A NEW piece of public art celebrating Rugby’s status as the birthplace of the game has been unveiled.
The Try, the latest in a series of rugby-themed sculptures in the town, has been installed on the Evreux Way roundabout.
It was created by environmental artist Tony Davies, and was commissioned by Rugby Borough Council to mark the bicentenary of rugby football.
The wire sculpture, which depicts a rugby player diving over the try line to score next to the corner flag, follows in the footsteps of The Pass, The Kick and The Tackle, a hat-trick of Tony’s sculptures commissioned by the council to celebrate the Rugby World Cup in 2015.
The Pass stands on the Whitehall Road roundabout and The Kick on the Coventry Road roundabout, while The Tackle takes pride of place on Leicester Road.
The bicentenary celebrations for the birth of the game officially kicked off in February on The Close at Rugby School, where 200 years ago William Webb Ellis displayed his ‘fine disregard for the rules of football’ by taking the ball in his hands and running with it.
Rugby School is holding a programme of events to mark the bicentenary, including a cycle pilgrimage from The Close to Twickenham and a bid to break the record for the world’s largest scrum.
In partnership with the school, Rugby Art Gallery and Museum hosts an exhibition later this year charting the development of the game over 200 years, while an art competition has been launched to find designs to feature on a giant rugby ball sculpture in the town centre.
The council has decorated the town centre with lamppost banners marking the bicentenary, and has added ‘Bicentenary of the Game – 1823-2023’ plates to the ‘Welcome to Rugby’ signs on main routes into the borough.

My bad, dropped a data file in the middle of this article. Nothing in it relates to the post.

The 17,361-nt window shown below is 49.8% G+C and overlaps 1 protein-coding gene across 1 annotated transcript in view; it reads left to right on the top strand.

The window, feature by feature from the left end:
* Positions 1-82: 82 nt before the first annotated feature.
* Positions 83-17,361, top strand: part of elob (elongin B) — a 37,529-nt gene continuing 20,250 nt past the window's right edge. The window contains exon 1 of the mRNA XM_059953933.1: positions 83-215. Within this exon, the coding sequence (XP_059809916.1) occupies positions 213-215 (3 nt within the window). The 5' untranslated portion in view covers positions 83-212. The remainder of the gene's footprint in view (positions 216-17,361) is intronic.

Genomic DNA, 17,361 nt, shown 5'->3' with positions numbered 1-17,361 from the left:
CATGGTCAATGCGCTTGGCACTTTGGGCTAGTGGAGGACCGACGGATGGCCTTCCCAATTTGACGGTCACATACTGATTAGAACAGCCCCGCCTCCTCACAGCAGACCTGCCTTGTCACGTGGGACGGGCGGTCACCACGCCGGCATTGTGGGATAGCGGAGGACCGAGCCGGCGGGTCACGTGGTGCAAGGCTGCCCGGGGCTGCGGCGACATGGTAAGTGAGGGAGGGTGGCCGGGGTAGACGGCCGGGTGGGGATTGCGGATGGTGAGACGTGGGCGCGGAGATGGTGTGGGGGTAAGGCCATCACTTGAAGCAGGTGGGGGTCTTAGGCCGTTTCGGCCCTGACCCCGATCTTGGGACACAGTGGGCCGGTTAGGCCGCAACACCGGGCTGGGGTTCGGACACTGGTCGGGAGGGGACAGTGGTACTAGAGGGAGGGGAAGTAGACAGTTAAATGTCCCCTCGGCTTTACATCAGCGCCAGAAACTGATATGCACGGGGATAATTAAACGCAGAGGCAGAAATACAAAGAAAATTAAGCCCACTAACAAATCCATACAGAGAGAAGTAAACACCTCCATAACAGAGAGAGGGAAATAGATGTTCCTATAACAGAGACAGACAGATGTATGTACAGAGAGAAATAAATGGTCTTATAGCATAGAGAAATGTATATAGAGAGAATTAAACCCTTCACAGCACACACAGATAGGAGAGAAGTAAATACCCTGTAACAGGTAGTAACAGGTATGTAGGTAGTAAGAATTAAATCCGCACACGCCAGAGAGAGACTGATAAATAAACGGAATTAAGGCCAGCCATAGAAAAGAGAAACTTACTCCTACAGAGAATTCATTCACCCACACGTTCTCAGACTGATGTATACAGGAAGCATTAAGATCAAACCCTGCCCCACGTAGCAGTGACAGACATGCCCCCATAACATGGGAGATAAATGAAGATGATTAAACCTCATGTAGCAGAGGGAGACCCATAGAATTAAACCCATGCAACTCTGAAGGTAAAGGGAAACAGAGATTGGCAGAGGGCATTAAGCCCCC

The council’s celebrations also include a school tag rugby tournament and a new plaque marking the bicentenary on the town centre’s Pathway of Fame, which honours legendary players and major milestones in rugby.
The council’s leisure and wellbeing spokesman Coun Howard Roberts said: “The bicentenary puts the birthplace and proud home of the game in the global spotlight in a year which promises to be spectacular for fans of rugby union.
“In addition to Rugby School’s full calendar of bicentenary celebrations and the council’s programme of community events and commemorations, the Rugby World Cup kicks-off in France in September, with 20 teams competing for the coveted Webb Ellis Cup.
“And on the eve of the Women’s Six Nations, it’s fitting we can unveil a new piece of public art to mark the bicentenary which depicts a woman rugby player diving over the try line to score.”
Visit www.rugbyschool.co.uk/200-anniversary for more information on Rugby School’s bicentenary celebrations.